By Autumn Shelton, WV Press News Sharing
WHITE SULPHUR SPRINGS, W.Va. – The GameChanger goal is to end West Virginia’s substance abuse epidemic one child at a time. Admittedly, this is a monumental task, but Joe Boczek knows many are rising to the challenge with help from state leadership, and through the non-profit organization GameChanger, where he serves as executive director.
In support of those efforts, the Greenbrier Resort once again welcomed guests for the GameChanger Golf Classic – a two day event designed to raise money for substance abuse education programs that are made available to every school in the state.
The event kicked off on Wednesday with a press conference featuring country music superstar Brad Paisley and U.S. Senators Joe Manchin and Shelley Moore Capito.
Paisley, who is a West Virginia native, shared his thoughts on GameChanger and the substance abuse epidemic.
“The solution is not to sit around wondering what to do,” Paisley began. “I am so impressed by what you guys have been able to put together and I am glad to help launch this.”
He said when he was asked to be the keynote speaker for the event, his immediate answer was yes.
“I am pleased to be a part of what I think is going to be something that impacts this state–that unfortunately leads America in overdose deaths. We have got to change that first and foremost. That is what we are going to try to do.”
Manchin said, “What GameChanger is doing is making us aware of something that’s in front of us every day. We see children all over this country, but mostly in West Virginia where we have been affected more than any other state. If a kid is in a situation where they see their family devastated to the point where they don’t have any path in life, they give up because they don’t think anybody cares.”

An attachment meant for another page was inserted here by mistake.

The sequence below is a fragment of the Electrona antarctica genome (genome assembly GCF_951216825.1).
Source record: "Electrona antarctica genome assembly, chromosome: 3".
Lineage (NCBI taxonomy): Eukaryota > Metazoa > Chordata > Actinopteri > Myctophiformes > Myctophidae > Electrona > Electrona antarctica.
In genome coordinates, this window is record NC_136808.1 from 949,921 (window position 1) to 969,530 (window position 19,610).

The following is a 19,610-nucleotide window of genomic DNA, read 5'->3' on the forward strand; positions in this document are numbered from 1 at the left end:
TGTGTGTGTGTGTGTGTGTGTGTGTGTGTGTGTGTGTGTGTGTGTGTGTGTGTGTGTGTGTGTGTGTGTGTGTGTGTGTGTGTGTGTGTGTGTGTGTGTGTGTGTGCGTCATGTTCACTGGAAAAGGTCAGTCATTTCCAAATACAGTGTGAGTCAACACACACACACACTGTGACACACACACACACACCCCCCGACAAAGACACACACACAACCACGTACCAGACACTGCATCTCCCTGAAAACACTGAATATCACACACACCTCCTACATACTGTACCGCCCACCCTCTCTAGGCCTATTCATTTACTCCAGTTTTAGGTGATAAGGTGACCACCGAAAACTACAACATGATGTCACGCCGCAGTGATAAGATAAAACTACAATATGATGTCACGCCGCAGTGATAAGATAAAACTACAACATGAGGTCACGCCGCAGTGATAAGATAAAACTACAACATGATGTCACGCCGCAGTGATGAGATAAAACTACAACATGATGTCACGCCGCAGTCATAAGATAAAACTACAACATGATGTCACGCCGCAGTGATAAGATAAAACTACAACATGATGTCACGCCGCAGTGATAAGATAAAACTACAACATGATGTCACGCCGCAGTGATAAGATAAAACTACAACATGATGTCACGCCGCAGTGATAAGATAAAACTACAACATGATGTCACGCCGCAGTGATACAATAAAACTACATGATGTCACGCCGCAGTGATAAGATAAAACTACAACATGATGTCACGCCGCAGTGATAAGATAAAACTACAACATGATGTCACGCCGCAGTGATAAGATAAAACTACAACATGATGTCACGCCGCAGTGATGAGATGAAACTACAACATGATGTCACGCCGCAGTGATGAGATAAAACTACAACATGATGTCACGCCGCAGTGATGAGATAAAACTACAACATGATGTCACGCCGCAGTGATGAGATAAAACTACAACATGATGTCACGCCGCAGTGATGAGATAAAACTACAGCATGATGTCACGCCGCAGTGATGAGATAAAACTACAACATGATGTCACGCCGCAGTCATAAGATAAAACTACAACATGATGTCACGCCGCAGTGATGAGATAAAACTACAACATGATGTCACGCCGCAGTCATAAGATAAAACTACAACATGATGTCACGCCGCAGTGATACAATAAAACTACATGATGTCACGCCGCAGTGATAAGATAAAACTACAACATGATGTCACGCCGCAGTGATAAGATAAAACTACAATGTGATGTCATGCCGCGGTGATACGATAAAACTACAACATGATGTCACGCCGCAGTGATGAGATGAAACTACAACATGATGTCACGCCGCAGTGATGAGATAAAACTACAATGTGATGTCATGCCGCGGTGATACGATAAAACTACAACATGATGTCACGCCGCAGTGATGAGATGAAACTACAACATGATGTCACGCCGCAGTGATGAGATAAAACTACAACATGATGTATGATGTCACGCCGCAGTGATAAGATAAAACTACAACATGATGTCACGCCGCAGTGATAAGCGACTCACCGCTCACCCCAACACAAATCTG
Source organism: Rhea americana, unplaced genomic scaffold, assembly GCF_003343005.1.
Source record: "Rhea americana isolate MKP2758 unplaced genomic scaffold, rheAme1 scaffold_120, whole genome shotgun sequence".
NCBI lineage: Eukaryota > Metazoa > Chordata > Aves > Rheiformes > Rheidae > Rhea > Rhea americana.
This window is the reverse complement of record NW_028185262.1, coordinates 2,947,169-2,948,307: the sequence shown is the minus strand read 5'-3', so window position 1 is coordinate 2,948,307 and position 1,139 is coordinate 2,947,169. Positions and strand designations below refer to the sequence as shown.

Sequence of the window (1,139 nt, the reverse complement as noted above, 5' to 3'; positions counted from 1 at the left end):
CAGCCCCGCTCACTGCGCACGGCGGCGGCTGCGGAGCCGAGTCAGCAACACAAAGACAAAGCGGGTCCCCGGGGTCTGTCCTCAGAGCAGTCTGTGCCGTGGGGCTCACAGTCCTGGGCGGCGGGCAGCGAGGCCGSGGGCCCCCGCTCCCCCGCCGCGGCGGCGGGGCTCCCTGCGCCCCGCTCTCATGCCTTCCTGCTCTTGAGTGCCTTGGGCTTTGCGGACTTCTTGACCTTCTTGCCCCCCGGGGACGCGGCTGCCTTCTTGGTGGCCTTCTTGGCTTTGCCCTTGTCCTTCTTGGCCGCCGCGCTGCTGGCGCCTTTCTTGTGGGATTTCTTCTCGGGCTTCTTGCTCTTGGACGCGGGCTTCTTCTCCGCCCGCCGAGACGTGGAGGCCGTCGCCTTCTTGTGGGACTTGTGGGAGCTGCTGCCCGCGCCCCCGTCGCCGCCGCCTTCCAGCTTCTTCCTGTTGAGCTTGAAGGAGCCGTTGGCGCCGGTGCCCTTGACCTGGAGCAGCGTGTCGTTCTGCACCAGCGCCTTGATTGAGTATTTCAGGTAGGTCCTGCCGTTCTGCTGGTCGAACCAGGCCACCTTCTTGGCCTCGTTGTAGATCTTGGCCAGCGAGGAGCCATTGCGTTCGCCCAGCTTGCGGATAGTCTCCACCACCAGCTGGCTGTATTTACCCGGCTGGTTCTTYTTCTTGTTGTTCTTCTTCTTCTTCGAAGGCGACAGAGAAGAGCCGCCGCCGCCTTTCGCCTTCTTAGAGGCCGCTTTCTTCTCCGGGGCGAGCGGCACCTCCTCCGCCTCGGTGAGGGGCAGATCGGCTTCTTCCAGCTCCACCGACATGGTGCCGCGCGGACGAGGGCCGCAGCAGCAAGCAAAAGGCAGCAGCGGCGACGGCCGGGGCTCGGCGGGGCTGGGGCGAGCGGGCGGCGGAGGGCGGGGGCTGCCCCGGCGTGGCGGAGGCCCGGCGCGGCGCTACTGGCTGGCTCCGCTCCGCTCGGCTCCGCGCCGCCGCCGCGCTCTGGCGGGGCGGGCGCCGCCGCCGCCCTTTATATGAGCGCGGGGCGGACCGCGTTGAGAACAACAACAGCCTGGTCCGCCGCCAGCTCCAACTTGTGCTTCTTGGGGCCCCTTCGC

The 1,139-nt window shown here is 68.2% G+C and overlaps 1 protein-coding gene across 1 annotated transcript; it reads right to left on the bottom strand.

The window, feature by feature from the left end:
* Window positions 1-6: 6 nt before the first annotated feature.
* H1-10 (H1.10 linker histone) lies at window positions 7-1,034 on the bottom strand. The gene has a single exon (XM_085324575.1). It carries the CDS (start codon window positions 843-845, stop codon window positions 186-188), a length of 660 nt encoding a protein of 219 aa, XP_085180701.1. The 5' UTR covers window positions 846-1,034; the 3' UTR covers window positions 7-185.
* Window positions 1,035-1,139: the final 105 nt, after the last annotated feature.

In February 2021, GameChanger announced its partnership with the world-renowned Hazelden-Betty Ford Foundation – a partnership which empowers the organization to provide additional resources and educational-opportunities to county school-systems.
On January 19 of this year, Harrison County became the first school-system to capitalize on those resources by piloting GameChanger’s “Innovative Prevention Education Program.”
“There are no political boundaries when you look at children in distress, when you look at opioid misuse and abuse. There are no Republican or Democrat solutions. These are American solutions,” Capito noted. “What I think is really exciting about GameChanger, it’s trying to meet the problem before it occurs. It’s on the prevention side. It’s in the schools. As young as those children are, they are absorbing every single day what you are telling them, and we have to figure out a way on the prevention side to be able to stop this before it even starts.”
According to Boczek, GameChanger currently has 12 pilot schools, with plans to have 681 schools in the program by 2027.
Kristin DeVaul, principal of North Marion High School in Marion County, one of the 12 pilot schools, was in attendance at the event. She said that the program will be implemented at her school in the fall.
“For the last probably three or four years, there has been an outcry where people say please give us resources to help our kids. When you think of changing the game for a kid, it doesn’t necessarily mean that they are the one using. Our kids need support from the school to deal with life when it throws opioid addiction or drug use at them. I just didn’t have the resources to give them. I tried, but nothing existed. Then, I heard about GameChanger.”
She said she immediately reached out to Boczek, who offered her all the assistance she needed to get started.
“We are excited and I am confident that this is the resource we need to finally be able to help our kids.”
For more information, regarding GameChanger’s Innovative Prevention Education Program, or the Hazelden-Betty Ford Foundation, visit gamechangerusa.org.